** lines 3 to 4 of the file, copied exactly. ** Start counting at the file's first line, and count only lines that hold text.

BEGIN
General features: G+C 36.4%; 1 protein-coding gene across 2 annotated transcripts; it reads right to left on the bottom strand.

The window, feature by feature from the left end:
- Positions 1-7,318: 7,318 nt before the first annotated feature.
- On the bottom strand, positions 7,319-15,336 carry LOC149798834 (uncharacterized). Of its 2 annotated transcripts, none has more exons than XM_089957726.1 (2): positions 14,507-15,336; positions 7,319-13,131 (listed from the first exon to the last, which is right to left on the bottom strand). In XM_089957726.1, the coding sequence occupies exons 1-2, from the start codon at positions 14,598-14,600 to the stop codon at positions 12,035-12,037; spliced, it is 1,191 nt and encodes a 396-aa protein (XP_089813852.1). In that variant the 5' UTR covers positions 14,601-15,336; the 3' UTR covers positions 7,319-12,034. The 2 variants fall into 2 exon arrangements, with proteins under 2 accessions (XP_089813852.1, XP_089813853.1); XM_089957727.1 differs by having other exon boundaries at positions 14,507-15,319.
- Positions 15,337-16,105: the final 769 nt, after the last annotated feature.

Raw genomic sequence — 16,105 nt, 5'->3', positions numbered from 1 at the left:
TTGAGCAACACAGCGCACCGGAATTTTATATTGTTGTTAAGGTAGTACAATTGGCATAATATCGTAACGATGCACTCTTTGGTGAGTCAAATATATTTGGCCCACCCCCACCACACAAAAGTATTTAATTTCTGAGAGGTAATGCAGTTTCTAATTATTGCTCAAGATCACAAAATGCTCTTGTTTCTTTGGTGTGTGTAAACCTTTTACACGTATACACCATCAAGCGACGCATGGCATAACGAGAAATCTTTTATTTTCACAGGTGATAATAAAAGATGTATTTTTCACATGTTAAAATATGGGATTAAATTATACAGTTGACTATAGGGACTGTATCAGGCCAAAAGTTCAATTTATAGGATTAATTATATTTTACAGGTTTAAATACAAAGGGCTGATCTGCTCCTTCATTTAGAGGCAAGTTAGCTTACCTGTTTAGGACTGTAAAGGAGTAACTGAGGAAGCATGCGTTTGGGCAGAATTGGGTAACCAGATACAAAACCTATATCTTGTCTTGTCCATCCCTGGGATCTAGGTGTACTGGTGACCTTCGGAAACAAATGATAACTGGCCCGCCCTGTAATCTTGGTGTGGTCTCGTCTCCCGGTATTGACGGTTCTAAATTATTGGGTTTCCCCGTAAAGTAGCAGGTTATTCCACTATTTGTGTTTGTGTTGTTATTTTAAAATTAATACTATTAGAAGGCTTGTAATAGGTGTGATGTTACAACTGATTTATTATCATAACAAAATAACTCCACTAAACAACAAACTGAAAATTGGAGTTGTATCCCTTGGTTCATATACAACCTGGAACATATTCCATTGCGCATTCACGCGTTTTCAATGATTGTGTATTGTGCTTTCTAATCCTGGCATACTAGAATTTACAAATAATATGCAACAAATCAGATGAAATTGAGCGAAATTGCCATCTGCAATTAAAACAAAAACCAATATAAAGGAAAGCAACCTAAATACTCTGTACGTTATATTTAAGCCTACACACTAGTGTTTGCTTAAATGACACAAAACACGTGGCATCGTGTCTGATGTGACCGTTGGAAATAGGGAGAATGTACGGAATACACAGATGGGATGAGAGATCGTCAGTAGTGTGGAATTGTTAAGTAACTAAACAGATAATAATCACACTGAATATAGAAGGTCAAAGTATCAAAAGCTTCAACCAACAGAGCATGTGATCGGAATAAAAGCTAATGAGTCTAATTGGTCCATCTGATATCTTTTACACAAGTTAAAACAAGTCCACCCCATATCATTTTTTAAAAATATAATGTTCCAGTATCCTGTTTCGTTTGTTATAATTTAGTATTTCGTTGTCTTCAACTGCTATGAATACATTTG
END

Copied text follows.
- Positions 1-7,318: 7,318 nt before the first annotated feature.
- On the bottom strand, positions 7,319-15,336 carry LOC149798834 (uncharacterized). Of its 2 annotated transcripts, none has more exons than XM_089957726.1 (2): positions 14,507-15,336; positions 7,319-13,131 (listed from the first exon to the last, which is right to left on the bottom strand). In XM_089957726.1, the coding sequence occupies exons 1-2, from the start codon at positions 14,598-14,600 to the stop codon at positions 12,035-12,037; spliced, it is 1,191 nt and encodes a 396-aa protein (XP_089813852.1). In that variant the 5' UTR covers positions 14,601-15,336; the 3' UTR covers positions 7,319-12,034. The 2 variants fall into 2 exon arrangements, with proteins under 2 accessions (XP_089813852.1, XP_089813853.1); XM_089957727.1 differs by having other exon boundaries at positions 14,507-15,319.